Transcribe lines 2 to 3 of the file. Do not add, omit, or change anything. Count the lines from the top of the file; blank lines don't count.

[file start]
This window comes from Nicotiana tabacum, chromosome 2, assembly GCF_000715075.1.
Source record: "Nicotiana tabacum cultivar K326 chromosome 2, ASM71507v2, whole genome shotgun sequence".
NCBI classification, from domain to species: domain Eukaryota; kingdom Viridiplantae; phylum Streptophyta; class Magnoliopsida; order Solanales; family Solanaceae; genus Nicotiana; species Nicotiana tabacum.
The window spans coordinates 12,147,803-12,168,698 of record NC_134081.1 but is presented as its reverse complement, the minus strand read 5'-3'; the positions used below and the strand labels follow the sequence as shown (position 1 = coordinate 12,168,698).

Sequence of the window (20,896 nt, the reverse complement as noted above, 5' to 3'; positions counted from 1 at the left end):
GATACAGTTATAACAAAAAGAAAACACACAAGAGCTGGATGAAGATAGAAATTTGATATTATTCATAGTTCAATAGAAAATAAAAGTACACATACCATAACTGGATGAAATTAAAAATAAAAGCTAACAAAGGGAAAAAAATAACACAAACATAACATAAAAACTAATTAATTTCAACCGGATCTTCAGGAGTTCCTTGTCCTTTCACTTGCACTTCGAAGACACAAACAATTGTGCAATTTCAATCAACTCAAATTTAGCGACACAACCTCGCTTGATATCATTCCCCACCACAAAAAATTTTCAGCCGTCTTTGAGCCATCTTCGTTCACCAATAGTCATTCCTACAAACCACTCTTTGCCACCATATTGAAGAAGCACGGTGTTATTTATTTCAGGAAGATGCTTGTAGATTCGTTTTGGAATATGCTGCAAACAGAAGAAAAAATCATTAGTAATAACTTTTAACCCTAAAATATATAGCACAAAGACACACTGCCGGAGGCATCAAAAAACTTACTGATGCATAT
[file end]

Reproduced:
Source record: "Nicotiana tabacum cultivar K326 chromosome 2, ASM71507v2, whole genome shotgun sequence".
NCBI classification, from domain to species: domain Eukaryota; kingdom Viridiplantae; phylum Streptophyta; class Magnoliopsida; order Solanales; family Solanaceae; genus Nicotiana; species Nicotiana tabacum.